Investment in digital has now hit 20 per cent, up from 17 per cent in 2013, as the FMCG giant looks to better target consumers with relevant messages across digital, social and mobile channels. That is in line with the wider market but trails rival Procter & Gamble, now spending upwards of 30 per cent of its media budget on digital.
Speaking on a conference call this morning (23 October) following the announcement of Unilever’s third quarter results, chief executive Paul Polman said the shift to digital was resulting in “better ROI” because returns exceed those on more traditional media “when digital is done well”. However, he ruled out any big cuts in marketing spend.
“On brand and marketing investment, spend has been and will continue to be competitive. We want to start next year with momentum,” he said.
Unilever says it is making progress in its stated aim of cutting non-working media spend – production costs and agency fees, for example – which Polman admitted had been at “embarrassing levels” five years ago. He said Unilever has reduced such costs by four percentage points to 20 per cent, saving the company around £100m.
“This is a proxy of having a simple, effective global and local organisation in terms of supporting brands,” he said.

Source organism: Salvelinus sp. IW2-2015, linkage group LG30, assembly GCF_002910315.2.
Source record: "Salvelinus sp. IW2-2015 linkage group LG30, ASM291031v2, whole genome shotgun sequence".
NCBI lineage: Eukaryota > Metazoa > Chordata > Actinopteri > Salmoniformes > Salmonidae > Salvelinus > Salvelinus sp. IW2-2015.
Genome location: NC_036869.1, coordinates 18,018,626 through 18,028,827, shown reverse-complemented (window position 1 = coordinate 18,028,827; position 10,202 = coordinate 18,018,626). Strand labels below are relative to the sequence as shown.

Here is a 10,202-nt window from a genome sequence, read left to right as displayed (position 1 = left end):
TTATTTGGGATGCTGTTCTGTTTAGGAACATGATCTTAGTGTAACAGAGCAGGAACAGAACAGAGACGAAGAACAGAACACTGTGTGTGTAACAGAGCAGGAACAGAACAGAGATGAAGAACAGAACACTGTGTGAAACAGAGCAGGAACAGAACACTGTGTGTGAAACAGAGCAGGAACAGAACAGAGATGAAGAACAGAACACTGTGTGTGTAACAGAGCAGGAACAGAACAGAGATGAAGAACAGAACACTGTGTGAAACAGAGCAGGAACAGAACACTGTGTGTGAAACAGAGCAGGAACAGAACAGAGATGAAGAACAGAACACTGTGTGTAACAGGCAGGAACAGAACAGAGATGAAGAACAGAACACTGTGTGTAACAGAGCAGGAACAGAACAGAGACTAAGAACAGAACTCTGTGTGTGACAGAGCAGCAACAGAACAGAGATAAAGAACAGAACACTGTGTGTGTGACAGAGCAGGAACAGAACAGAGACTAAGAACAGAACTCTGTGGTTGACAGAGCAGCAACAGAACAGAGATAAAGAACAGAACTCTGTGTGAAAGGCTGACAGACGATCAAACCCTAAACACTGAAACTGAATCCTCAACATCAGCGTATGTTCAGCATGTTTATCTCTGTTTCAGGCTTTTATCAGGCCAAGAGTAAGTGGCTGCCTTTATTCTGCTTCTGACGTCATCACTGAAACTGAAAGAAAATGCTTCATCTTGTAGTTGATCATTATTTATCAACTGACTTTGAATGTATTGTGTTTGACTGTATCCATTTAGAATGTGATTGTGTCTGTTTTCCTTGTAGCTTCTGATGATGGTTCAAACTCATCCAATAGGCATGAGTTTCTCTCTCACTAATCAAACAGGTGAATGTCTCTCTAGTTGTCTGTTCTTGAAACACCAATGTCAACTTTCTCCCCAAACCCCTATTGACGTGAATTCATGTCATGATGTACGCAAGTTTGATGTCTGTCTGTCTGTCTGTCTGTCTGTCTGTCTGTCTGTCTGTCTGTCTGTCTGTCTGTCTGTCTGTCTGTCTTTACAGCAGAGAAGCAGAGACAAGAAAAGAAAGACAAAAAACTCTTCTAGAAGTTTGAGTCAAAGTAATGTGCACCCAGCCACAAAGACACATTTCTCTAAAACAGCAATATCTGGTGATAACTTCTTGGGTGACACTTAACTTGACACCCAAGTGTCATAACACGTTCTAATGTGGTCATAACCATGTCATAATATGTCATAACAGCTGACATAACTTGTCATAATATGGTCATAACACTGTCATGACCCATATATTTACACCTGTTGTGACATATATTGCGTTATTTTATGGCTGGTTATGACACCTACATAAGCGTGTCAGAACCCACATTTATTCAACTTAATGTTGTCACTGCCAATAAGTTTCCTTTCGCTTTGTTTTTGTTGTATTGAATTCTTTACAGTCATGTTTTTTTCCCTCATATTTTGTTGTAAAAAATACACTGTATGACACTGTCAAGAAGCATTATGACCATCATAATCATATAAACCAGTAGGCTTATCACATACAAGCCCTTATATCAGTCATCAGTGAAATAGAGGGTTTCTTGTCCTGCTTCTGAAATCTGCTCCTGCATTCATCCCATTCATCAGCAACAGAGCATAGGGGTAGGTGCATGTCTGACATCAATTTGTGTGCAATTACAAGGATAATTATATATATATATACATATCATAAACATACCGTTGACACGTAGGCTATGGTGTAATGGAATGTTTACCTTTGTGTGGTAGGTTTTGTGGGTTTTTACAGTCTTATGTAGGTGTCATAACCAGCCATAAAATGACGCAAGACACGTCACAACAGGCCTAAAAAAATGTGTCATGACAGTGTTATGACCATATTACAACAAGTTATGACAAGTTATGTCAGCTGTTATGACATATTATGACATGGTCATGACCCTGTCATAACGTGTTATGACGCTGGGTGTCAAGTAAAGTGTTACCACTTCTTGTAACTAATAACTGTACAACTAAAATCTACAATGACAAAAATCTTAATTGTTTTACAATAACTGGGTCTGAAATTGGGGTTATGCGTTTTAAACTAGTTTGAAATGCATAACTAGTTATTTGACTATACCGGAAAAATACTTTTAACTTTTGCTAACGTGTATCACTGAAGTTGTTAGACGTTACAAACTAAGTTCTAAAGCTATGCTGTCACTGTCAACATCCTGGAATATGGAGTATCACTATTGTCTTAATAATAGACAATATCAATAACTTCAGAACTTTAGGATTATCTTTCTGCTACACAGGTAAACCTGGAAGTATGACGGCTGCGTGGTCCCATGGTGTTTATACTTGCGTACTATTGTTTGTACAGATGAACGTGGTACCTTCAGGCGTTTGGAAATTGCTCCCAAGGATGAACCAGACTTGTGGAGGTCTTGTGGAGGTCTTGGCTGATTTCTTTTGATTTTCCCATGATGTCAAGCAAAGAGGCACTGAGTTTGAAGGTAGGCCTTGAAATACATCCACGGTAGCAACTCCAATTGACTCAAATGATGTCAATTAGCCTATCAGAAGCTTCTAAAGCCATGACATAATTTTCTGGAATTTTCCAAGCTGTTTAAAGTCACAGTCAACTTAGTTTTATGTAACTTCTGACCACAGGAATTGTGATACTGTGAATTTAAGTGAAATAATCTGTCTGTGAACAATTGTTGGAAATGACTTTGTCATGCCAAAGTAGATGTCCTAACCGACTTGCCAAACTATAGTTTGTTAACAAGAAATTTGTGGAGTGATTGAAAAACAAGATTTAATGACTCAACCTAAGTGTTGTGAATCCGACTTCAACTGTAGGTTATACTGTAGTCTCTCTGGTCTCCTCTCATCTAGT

The changes to media spend are part of wider cost-cutting measures at Unilever aimed at boosting profitability after the company reported its weakest sales growth in five years following a slowdown in China and fall in European sales. However, Polman said Unilever would avoid any “disruptive, big bang restructures”, instead taking a “continuous improvement approach”.
That suggests there will be no dramatic culling of brands like its rival P&G, which announced plans to get rid of up to half of its brands. Instead, Unilever is slowly disposing of non-core brands as and when the opportunity arises, having recently sold Slim Fast and Ragu this year.
In Europe, price deflation in markets including the UK caused mainly by a drop in the price of ice cream and spreads hit sales. Polman said the increasing popularity of discount chains such as Aldi, Lidl and Poundland is having an impact on its business, forcing the company to focus on £1 ranges and larger pack sizes.
However, he said turnover from the discounters is now more than €1bn and that margins are in line with the rest of the business. Unilever has set up a dedicated team to work with the discounters.
“Rather than see them as an enemy we see them as part of the business. We need to serve the shopper and the shopper has decided to go more to discounters than traditional retailers,” he said.
Overall, underlying sales increased 2.1 per cent in the third quarter, down from 3.7 per cent in the first half of the year. Sales in emerging markets slowed to 5.6 per cent and were down by 2.5 per cent in developed markets.
To reboot sales, Polman said Unilever would continue to invest in its core brands and providing value for customers through innovations and new products. He cited premium products such as Tresemme and toothpaste brand Regenerate, which retails at £10 in the UK and he claimed had “good rates of trial and repeat purchase”.